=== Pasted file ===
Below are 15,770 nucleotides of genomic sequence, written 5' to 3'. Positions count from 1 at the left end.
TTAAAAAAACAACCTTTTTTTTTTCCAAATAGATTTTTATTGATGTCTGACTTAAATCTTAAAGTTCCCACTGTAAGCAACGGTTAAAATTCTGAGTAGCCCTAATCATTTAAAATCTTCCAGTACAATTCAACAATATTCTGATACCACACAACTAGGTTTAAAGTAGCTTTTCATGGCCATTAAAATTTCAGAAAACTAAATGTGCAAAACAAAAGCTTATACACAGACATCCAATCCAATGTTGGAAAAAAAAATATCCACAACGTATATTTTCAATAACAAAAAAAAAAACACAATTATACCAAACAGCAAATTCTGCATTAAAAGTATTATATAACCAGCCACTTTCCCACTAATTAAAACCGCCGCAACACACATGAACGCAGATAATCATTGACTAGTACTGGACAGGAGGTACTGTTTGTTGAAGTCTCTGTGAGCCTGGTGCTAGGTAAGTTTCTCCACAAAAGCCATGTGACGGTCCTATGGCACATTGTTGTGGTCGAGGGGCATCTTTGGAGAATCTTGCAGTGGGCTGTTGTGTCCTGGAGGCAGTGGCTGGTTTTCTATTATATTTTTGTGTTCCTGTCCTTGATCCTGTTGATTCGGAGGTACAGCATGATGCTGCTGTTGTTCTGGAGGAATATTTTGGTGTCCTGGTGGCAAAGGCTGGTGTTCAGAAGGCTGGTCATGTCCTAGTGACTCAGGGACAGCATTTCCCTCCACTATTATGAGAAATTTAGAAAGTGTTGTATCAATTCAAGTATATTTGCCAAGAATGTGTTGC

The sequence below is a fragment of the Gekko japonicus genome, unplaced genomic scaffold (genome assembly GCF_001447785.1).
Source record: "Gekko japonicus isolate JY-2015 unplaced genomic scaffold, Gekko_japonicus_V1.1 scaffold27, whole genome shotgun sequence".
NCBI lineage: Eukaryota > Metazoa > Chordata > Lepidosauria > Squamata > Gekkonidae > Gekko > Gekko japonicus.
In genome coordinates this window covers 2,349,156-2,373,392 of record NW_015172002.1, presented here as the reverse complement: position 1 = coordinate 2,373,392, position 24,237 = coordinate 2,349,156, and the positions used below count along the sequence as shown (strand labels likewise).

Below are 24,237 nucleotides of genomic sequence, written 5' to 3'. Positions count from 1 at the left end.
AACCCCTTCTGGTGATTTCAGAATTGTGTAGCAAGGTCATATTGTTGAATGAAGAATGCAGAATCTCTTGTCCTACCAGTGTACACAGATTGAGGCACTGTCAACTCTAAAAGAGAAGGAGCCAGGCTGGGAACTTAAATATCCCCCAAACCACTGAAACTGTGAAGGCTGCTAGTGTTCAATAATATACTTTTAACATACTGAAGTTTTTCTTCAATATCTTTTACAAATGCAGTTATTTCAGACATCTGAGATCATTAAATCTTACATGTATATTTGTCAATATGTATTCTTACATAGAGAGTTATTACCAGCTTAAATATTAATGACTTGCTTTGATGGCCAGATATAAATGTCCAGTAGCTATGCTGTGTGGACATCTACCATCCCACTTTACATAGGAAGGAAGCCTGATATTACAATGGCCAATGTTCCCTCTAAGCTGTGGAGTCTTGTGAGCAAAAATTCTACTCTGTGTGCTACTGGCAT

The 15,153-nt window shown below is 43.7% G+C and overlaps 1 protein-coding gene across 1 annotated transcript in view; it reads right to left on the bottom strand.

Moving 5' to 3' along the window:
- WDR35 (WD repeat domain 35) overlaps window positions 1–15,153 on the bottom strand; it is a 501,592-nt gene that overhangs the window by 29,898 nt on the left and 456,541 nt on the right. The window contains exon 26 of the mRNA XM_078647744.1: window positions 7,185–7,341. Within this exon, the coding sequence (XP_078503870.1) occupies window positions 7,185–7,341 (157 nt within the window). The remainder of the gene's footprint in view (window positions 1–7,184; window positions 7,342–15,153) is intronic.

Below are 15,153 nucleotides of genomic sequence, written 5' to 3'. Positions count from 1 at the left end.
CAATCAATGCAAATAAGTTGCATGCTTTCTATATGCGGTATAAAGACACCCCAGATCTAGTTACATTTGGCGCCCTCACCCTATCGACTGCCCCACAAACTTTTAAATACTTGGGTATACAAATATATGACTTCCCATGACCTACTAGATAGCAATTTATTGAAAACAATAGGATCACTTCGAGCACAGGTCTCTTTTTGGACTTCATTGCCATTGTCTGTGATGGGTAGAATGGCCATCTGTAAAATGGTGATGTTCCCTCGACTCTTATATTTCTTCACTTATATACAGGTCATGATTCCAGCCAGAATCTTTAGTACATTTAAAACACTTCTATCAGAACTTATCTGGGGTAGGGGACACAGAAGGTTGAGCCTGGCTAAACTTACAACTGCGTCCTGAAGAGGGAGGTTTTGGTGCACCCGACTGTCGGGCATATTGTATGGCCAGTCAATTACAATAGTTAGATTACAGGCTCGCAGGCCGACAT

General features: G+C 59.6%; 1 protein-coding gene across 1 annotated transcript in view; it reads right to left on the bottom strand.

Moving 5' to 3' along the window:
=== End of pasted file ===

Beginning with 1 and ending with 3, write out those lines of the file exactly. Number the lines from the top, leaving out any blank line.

Below are 15,770 nucleotides of genomic sequence, written 5' to 3'. Positions count from 1 at the left end.
TTAAAAAAACAACCTTTTTTTTTTCCAAATAGATTTTTATTGATGTCTGACTTAAATCTTAAAGTTCCCACTGTAAGCAACGGTTAAAATTCTGAGTAGCCCTAATCATTTAAAATCTTCCAGTACAATTCAACAATATTCTGATACCACACAACTAGGTTTAAAGTAGCTTTTCATGGCCATTAAAATTTCAGAAAACTAAATGTGCAAAACAAAAGCTTATACACAGACATCCAATCCAATGTTGGAAAAAAAAATATCCACAACGTATATTTTCAATAACAAAAAAAAAAACACAATTATACCAAACAGCAAATTCTGCATTAAAAGTATTATATAACCAGCCACTTTCCCACTAATTAAAACCGCCGCAACACACATGAACGCAGATAATCATTGACTAGTACTGGACAGGAGGTACTGTTTGTTGAAGTCTCTGTGAGCCTGGTGCTAGGTAAGTTTCTCCACAAAAGCCATGTGACGGTCCTATGGCACATTGTTGTGGTCGAGGGGCATCTTTGGAGAATCTTGCAGTGGGCTGTTGTGTCCTGGAGGCAGTGGCTGGTTTTCTATTATATTTTTGTGTTCCTGTCCTTGATCCTGTTGATTCGGAGGTACAGCATGATGCTGCTGTTGTTCTGGAGGAATATTTTGGTGTCCTGGTGGCAAAGGCTGGTGTTCAGAAGGCTGGTCATGTCCTAGTGACTCAGGGACAGCATTTCCCTCCACTATTATGAGAAATTTAGAAAGTGTTGTATCAATTCAAGTATATTTGCCAAGAATGTGTTGC

The sequence below is a fragment of the Gekko japonicus genome, unplaced genomic scaffold (genome assembly GCF_001447785.1).